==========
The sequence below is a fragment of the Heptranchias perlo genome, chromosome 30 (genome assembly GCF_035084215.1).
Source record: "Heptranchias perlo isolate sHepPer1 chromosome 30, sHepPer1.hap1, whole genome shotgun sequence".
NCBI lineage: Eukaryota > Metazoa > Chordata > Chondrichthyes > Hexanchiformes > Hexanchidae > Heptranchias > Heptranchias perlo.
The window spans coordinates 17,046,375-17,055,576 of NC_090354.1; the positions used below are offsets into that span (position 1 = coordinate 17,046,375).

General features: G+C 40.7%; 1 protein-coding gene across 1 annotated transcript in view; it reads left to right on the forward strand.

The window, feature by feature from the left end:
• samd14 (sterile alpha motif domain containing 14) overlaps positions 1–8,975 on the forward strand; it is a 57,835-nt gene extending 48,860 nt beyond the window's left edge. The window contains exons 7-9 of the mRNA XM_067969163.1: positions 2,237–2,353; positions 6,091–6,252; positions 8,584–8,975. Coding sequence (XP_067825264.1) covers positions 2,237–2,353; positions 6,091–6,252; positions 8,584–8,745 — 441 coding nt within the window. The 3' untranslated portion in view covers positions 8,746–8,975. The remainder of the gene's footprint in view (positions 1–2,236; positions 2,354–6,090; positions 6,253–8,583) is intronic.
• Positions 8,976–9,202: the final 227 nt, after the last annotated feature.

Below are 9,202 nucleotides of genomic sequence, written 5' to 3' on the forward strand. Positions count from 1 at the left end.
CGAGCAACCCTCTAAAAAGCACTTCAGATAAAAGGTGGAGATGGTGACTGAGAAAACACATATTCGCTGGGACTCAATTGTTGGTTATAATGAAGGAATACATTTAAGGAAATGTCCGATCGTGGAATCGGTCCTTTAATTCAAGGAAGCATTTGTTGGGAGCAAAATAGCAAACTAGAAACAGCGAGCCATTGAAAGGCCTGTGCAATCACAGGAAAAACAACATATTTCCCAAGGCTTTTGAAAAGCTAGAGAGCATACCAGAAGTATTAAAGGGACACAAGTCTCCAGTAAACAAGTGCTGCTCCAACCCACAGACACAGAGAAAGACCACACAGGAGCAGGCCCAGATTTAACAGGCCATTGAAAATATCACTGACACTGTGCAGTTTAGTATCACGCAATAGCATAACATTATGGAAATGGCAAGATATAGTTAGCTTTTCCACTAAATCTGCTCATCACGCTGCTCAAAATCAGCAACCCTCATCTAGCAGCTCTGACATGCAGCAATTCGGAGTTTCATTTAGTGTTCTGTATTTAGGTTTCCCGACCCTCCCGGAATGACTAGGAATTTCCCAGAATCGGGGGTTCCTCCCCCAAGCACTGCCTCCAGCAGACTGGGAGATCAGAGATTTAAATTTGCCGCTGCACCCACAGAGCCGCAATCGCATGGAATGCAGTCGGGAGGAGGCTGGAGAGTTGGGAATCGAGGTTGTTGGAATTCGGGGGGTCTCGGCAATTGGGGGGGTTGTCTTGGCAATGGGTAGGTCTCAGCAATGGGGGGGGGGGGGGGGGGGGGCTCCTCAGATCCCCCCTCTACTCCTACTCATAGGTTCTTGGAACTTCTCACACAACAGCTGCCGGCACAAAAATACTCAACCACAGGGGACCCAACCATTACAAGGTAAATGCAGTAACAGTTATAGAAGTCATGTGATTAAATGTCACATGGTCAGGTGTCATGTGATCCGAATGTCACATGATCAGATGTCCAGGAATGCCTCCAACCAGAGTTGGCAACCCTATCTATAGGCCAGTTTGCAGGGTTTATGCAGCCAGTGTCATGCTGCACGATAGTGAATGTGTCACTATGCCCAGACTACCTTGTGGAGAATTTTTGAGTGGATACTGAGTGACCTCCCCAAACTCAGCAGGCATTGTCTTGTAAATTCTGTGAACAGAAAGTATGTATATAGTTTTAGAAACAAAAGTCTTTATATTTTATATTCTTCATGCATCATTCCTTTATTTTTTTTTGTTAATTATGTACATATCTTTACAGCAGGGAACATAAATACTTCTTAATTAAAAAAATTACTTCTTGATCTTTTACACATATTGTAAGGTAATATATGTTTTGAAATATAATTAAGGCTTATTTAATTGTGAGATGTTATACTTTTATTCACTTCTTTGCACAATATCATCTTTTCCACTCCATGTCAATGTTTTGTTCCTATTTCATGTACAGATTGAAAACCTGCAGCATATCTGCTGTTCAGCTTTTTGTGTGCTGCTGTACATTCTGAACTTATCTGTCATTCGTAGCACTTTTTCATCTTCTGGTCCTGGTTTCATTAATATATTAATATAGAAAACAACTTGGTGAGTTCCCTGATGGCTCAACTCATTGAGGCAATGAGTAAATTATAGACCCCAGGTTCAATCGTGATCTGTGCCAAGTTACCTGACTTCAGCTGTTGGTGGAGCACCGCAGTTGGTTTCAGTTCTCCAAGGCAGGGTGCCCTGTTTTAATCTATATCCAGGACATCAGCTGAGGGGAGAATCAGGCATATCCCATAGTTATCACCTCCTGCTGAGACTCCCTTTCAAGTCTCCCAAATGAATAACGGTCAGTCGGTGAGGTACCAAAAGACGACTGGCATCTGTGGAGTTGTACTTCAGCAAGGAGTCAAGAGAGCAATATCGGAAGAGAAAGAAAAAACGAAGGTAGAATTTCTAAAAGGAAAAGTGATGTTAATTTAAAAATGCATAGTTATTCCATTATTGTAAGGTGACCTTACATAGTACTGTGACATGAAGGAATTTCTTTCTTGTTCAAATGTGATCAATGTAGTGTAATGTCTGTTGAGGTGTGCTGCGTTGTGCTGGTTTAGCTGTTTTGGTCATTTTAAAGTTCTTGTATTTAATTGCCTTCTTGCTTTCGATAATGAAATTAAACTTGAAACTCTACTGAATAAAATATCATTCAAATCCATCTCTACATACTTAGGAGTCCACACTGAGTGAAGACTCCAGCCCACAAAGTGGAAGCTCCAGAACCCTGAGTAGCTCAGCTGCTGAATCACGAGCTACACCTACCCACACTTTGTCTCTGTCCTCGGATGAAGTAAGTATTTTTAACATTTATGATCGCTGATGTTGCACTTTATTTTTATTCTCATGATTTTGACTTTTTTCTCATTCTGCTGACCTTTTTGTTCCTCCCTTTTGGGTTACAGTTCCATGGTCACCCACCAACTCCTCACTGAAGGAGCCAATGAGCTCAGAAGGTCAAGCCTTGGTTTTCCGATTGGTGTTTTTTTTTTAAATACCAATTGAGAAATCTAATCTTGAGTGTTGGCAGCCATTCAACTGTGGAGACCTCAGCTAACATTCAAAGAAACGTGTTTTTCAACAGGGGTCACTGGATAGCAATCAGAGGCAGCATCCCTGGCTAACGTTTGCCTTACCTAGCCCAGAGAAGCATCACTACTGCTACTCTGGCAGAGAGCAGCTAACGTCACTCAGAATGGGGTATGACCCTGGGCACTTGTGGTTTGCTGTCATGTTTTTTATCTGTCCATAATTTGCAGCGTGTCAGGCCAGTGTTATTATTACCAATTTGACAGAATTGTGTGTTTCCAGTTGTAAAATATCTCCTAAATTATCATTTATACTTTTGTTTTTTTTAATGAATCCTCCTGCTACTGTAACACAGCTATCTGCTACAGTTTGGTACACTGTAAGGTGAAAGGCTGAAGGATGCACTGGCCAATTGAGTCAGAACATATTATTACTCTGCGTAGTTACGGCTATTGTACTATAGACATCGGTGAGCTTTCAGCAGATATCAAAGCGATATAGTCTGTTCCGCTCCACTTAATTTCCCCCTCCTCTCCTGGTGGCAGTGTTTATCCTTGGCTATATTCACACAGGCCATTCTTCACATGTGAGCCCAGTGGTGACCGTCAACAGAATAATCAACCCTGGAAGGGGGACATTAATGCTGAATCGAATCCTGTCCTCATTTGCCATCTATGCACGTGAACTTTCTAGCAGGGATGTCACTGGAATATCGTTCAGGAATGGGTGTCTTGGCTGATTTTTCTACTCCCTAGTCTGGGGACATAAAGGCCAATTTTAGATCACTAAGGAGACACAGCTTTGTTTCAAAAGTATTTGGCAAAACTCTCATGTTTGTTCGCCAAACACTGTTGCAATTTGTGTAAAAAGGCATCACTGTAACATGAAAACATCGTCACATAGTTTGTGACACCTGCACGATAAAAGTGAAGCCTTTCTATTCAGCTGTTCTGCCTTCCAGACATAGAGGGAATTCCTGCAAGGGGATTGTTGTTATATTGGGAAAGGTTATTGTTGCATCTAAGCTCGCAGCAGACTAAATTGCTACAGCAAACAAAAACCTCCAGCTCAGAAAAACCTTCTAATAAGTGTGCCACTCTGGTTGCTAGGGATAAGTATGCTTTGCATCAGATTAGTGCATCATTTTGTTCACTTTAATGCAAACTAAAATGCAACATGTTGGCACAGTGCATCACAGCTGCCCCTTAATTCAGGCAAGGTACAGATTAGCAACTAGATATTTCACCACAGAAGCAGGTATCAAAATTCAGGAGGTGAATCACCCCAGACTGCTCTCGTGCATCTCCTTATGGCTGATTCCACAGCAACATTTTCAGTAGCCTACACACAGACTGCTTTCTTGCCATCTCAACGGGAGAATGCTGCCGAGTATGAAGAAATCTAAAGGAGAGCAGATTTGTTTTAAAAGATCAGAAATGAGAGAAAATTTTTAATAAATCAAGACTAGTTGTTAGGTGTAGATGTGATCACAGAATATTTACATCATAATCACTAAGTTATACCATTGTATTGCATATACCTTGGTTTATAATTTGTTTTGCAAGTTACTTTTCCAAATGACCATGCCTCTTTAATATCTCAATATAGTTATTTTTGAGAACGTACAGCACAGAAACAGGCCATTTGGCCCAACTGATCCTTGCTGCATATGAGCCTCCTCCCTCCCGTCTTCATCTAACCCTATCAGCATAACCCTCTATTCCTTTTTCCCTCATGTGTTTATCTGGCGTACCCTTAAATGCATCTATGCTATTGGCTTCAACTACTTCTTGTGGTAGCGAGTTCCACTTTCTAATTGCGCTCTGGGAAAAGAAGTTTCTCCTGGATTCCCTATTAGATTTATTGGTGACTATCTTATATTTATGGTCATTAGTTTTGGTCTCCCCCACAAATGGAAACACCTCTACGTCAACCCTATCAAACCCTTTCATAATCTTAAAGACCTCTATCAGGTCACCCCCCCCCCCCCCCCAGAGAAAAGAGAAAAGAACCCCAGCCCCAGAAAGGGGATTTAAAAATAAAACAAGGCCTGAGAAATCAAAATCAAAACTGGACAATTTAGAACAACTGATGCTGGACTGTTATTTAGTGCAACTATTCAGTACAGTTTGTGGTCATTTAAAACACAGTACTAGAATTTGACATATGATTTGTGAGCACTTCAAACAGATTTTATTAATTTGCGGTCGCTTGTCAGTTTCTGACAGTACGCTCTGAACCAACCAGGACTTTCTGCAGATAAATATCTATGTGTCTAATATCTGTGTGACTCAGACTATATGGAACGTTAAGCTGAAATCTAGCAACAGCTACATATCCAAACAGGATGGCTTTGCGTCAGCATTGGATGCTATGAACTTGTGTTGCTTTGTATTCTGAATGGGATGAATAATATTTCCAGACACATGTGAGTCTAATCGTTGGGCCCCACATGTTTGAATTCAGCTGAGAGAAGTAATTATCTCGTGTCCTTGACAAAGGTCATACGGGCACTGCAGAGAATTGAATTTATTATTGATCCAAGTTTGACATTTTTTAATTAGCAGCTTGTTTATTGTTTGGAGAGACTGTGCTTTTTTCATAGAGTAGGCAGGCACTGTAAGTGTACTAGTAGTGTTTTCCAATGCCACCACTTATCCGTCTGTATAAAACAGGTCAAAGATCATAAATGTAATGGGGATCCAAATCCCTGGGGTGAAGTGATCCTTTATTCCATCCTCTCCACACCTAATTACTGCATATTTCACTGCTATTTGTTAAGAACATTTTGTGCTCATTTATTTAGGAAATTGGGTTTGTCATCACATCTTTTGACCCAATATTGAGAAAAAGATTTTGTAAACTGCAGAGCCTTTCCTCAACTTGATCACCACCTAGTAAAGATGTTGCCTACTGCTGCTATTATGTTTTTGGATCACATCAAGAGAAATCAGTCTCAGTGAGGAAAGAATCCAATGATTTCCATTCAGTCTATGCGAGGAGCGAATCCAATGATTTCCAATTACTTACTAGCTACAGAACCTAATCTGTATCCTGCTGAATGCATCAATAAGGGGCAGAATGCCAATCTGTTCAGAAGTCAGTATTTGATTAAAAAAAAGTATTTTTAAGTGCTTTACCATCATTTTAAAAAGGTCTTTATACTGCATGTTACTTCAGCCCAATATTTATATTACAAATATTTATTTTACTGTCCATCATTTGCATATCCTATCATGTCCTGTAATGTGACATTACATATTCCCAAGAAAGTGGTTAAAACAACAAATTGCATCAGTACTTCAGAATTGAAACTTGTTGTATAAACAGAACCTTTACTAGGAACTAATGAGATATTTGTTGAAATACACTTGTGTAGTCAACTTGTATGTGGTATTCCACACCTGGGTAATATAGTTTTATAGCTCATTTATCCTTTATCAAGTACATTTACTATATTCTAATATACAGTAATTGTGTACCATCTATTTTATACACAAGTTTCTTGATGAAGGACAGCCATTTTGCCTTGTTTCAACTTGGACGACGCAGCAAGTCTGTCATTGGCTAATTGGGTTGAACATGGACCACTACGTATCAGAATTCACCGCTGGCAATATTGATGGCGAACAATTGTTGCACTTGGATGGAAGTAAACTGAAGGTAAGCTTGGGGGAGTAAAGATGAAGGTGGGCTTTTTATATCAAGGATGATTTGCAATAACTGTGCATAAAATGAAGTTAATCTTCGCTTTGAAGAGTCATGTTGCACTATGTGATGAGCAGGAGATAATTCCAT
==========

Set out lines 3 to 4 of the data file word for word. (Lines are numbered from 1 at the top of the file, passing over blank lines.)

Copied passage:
NCBI lineage: Eukaryota > Metazoa > Chordata > Chondrichthyes > Hexanchiformes > Hexanchidae > Heptranchias > Heptranchias perlo.
The window spans coordinates 17,046,375-17,055,576 of NC_090354.1; the positions used below are offsets into that span (position 1 = coordinate 17,046,375).